Skip to main content

Hello. It looks like you’re using an ad blocker that may prevent our website from working properly. To receive the best experience possible, please make sure any ad blockers are switched off, or add to your trusted sites, and refresh the page.

If you have any questions or need help you can email us.

Italy’s years of lead and bloodshed

Forty-three years after the Bologna station bombing killed 85 people, including a young couple from Bristol, a far-right militant was finally jailed for his part in it

The first rescuers after the bombing at Bologna central station. Bologna, 2nd August 1980. Photo: Mondadori Portfolio\Mondadori via Getty Images)

Catherine Mitchell and her boyfriend, John Kolpinski, would have been 65 this year. But 43 years ago this summer, their lives were brutally cut short. The pair had set out from Bristol to see Europe by train. On August 2 1980, they happened to be in the air-conditioned waiting room at Bologna railway station. It was packed with Italians and foreign tourists. When the bomb exploded among them at 10.25am, the result was horrific.

The roof of the waiting room collapsed. Most of the main building was destroyed along with a section of the northbound train waiting on platform 1. Among the ruined railway station lay 85 dead, including the two young travellers from Bristol. More than 200 people were seriously injured. The bombing of Bologna station was the worst terrorist atrocity to strike Italy during the period of unrest known as the “Years of Lead” and it remains one of Europe’s deadliest attacks.

Paolo Bellini was given a life sentence last year for his role in the bombing, after film footage taken by a tourist showed him at the scene. Bellini’s trial and conviction brought back painful memories of one of modern Italy’s most painful periods, during which, from the 1960s to the mid-80s, the country endured a violent struggle between left and right. It came as a painful reminder of how recently the country had been sunk in violence, and of the sense of political fragility that such episodes leave behind.

Bellini was a member of a neo-fascist organisation called “The National Vanguard and the Armed Revolutionary Nuclei”, one of a stew of extremist groups that had emerged across Italy’s mid-century political landscape. The growth of the far right was partly a reaction to changes taking place on the left and across Italian society more broadly. A new radical strain had developed among working class Italians, many of whom had moved from the south to work in the huge factories of the north. This coincided with new movements among Italy’s student body, which demanded changes to the conservatism, clericalism and, in some southern regions, the almost feudal nature of Italian society and the workplace.

This new strand of politics was seen as deeply subversive by the Italian right, which watched with unease as new social movements, imbued with the anarcho-libertarian spirit of the 60s, allied themselves with the older, more experienced Italian left. These were the former resistance fighters and veteran trade unionists, people with practical experience of struggle and confrontation. This new leftist coalition of old and new scored some notable successes. In June 1960, a group of former partisans encouraged and assisted young emigré workers in physically preventing the neo-fascist Movimento Sociale Italiano from holding its conference in Genoa. And so the dividing lines were drawn and the descent into violence began.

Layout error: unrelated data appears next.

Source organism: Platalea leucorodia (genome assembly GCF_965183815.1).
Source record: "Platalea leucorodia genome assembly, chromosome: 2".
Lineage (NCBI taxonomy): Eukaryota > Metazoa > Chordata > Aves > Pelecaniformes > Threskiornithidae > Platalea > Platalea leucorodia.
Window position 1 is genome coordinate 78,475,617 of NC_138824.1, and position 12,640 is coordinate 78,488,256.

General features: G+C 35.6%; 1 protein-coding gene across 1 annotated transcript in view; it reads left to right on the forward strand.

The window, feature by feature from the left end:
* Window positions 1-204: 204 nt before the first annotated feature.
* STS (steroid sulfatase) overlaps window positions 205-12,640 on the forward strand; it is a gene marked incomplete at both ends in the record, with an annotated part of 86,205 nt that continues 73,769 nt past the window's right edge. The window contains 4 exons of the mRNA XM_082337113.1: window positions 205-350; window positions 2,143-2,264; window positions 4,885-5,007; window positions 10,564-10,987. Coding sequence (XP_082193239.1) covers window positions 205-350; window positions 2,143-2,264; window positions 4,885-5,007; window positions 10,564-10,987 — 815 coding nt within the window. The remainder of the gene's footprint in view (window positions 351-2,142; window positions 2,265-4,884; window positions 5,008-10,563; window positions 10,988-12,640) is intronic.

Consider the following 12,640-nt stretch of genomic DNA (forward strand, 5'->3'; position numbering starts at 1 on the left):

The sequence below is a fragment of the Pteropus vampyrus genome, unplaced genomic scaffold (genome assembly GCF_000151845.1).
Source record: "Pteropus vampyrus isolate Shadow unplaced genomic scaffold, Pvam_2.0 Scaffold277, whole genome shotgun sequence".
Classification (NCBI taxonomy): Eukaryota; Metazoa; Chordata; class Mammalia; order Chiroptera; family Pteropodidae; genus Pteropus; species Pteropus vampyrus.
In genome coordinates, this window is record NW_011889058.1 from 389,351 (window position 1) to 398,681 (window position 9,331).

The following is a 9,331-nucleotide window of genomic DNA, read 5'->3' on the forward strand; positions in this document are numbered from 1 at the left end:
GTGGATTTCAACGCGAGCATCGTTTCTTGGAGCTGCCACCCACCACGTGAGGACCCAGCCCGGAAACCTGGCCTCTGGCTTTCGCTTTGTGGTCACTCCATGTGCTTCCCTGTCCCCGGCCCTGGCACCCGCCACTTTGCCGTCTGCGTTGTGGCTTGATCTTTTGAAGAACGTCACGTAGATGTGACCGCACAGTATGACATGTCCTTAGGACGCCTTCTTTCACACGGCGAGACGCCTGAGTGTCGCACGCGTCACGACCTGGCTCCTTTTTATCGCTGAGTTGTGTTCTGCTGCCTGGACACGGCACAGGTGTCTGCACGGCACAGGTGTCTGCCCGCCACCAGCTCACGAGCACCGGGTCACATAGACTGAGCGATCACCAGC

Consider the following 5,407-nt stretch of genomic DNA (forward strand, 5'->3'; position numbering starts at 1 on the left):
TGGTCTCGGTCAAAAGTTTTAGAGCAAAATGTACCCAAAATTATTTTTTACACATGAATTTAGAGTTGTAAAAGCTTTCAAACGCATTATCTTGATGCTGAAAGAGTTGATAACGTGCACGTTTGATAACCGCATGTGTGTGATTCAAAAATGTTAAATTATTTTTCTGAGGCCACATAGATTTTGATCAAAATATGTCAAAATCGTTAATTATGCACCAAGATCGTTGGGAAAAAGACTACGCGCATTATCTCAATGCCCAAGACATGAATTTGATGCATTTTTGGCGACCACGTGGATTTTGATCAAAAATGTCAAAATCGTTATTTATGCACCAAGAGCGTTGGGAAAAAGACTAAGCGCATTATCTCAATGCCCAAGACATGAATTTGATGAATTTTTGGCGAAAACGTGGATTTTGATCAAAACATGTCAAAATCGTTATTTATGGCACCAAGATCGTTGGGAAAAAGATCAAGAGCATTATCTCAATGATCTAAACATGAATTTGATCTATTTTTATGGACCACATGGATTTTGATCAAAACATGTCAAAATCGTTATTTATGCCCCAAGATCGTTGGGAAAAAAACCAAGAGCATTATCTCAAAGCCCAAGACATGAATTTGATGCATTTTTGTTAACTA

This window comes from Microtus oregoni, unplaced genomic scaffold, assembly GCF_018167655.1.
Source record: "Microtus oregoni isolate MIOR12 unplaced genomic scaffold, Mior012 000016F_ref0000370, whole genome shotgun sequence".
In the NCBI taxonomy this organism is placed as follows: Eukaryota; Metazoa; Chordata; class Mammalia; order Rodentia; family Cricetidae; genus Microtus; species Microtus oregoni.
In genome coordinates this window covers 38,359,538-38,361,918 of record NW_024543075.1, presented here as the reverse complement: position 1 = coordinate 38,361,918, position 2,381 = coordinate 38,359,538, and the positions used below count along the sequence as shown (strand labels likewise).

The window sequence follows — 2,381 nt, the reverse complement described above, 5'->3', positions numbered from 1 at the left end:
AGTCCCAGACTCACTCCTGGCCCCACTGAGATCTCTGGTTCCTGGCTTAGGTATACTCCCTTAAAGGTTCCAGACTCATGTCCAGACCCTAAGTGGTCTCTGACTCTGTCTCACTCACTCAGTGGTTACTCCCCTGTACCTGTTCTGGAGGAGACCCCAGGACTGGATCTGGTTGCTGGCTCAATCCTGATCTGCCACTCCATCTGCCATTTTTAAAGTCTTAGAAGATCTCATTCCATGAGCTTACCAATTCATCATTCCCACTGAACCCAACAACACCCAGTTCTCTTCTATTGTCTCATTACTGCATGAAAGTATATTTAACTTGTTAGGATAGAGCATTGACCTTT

On December 12 1969, an explosive device ripped through the main hall of the Banca Nazionale dell’Agricoltura headquarters in Milan’s Piazza Fontana. Seventeen people were killed and 88 injured by the device, planted by members of Ordine Nuovo (New Order) a neo-fascist organisation. That afternoon three more bombs were detonated, in Rome and Milan. One of the many worrying questions raised by this outrageous bombing campaign was how it could go ahead under the watch of the police and security services. Years later it emerged that a police commissioner in Padova, Pasquale Juliano, who had been investigating the activities of the far-right in the region, had tried to warn his superiors that a “spectacular” was being planned. Juliano was threatened by his superiors with disciplinary proceedings and removed from the case. 

The murders of several left wing activists and government officials gave rise to a fear on the Italian left that a right-wing, US-backed coup was under way. It may seem outlandish now, but in 1973 just such a coup had overthrown the elected leftist government of President Salvador Allende in Chile. Out of this cauldron of paranoia and violence came the Red Brigades and a bewildering array of other armed leftist groups who saw themselves as heirs to the Italian partisans’ resistance struggle against Mussolini and the Nazi occupation. Their tactic was in effect a mirror image of their fascist opponents – they would target “reactionary” politicians, industrialists, judges, policemen and even journalists.

Then came the dark night of the Italian republic. It began on the morning of March 16 1978, when Aldo Moro, the former Prime Minister and elder statesman of the Christian Democrat party was kidnapped by a Red Brigade cell while on his way to parliament. Moro, who had been a dominant figure in Italian politics since the war, had been trying to open up the ruling government coalition to the Italian Communist party. The Italian Communists were western Europe’s largest and most popular hard left party, and at the 1976 general election it had gained 34% of the vote. Moro was promoting them in the teeth of opposition from his own party and the broader right.

The Red Brigades were also opposed to the induction of Italy’s Communists into the political mainstream. The Italian Communist party had already broken ties with Moscow, a dangerous act of compromise that the extremist Red Brigade could not tolerate. Moro was identified as the culprit. The kidnappers, a group of former students, killed Moro’s five-strong police escort, held him in an apartment, subjected him to a “people’s trial” and after 55 days of captivity executed him, dumping his body in the boot of a Renault 4 left in Via Caetani, symbolically close to the headquarters of both the Christian Democrat and Communist Party offices.

As for the outrage in Bologna, I still remember hearing the news of the bombing. My family is Italian and we listened, ashen-faced to the news reports on the car radio as we drove across southern Ireland on holiday. My mother was immediately anxious about our relatives and the country’s future. The question everyone was asking – why Bologna?